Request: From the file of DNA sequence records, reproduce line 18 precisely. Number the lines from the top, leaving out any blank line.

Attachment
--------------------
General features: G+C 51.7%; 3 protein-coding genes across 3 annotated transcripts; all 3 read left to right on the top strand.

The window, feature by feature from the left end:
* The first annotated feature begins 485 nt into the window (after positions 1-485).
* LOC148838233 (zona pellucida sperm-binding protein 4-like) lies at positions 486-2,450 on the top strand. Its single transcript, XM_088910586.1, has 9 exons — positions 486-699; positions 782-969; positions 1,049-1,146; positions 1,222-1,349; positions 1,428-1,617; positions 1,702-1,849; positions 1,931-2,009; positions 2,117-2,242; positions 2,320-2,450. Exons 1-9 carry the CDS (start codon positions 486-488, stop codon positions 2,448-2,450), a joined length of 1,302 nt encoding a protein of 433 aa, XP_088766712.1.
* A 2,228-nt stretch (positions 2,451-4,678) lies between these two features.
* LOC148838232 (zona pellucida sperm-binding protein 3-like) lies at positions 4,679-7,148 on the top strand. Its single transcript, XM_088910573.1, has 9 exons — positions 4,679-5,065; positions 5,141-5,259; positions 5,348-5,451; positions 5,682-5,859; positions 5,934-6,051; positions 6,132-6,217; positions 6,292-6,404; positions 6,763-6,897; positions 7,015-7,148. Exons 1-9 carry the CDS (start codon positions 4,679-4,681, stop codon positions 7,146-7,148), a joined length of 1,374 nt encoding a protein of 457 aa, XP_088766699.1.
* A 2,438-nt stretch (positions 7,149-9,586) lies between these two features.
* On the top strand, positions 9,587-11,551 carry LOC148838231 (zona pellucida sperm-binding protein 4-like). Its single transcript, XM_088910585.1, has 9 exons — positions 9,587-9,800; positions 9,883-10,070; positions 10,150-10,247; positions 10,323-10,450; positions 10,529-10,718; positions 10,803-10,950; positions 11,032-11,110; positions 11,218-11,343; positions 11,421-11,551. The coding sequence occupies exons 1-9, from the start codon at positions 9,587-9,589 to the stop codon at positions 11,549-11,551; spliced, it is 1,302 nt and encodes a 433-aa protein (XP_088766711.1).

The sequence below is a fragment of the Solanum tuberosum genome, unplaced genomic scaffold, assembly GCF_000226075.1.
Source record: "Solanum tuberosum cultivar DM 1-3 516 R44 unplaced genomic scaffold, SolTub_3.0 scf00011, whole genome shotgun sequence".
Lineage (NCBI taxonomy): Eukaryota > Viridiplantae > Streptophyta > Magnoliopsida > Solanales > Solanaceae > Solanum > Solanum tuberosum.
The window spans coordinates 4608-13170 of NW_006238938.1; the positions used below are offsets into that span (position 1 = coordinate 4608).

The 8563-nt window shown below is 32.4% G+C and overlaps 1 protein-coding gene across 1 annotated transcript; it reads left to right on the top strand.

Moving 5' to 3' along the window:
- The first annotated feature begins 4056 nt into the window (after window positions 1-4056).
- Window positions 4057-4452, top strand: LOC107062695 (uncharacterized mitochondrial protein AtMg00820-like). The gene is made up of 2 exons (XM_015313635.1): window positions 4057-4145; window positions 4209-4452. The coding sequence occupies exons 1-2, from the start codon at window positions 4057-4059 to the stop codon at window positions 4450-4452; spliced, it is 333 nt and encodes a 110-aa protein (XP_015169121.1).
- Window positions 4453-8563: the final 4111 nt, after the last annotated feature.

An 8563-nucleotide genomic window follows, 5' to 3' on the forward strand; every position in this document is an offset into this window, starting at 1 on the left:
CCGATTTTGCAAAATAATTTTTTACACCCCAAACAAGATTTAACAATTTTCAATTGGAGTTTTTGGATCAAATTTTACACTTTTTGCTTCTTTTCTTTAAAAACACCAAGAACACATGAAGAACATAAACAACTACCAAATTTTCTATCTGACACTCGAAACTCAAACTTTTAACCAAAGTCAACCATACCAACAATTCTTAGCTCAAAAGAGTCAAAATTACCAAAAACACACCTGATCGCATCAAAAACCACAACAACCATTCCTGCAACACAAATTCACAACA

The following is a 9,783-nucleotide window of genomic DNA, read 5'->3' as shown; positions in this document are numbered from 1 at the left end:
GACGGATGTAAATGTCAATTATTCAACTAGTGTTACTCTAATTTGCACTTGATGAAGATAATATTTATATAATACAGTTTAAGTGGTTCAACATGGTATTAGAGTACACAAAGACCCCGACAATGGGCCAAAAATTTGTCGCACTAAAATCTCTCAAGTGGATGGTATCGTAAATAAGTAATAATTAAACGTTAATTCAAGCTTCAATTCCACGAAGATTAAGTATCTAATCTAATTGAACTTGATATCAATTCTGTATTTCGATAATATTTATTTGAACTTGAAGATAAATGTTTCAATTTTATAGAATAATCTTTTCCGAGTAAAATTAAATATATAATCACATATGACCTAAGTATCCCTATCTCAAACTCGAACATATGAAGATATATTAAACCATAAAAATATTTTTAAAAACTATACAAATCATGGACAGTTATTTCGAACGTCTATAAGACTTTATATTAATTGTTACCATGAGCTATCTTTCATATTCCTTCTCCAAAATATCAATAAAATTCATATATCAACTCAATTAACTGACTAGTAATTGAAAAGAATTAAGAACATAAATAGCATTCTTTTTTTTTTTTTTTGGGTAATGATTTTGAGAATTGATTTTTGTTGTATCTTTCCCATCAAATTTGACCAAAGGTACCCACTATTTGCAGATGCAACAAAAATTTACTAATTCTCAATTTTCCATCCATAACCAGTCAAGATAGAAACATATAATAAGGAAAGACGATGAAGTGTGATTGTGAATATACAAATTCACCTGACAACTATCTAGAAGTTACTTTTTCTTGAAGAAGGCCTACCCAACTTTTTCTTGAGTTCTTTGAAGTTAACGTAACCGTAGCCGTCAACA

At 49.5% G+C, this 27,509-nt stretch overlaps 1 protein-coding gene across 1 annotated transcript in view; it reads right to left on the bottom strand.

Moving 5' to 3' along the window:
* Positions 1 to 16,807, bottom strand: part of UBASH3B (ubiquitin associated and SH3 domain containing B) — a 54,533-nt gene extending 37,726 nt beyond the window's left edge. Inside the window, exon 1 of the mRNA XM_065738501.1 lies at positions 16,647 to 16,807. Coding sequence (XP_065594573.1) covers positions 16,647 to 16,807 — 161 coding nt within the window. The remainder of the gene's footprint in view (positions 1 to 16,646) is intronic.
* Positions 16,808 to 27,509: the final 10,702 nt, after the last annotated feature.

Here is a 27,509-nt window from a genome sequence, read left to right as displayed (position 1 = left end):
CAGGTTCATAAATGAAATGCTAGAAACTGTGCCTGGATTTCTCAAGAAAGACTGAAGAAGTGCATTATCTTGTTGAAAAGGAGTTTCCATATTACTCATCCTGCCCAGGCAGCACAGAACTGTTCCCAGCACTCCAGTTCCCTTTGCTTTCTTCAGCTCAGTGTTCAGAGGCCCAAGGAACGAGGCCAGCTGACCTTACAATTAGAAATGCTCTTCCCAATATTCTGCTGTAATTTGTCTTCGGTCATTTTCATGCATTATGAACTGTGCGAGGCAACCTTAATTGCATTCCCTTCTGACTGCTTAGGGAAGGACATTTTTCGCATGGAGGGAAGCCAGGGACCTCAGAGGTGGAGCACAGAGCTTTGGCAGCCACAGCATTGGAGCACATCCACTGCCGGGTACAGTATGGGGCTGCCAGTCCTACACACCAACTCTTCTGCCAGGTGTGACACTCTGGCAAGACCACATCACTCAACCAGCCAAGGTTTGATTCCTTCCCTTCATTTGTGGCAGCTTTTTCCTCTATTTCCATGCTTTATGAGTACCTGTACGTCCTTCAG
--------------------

An 8563-nucleotide genomic window follows, 5' to 3' on the forward strand; every position in this document is an offset into this window, starting at 1 on the left: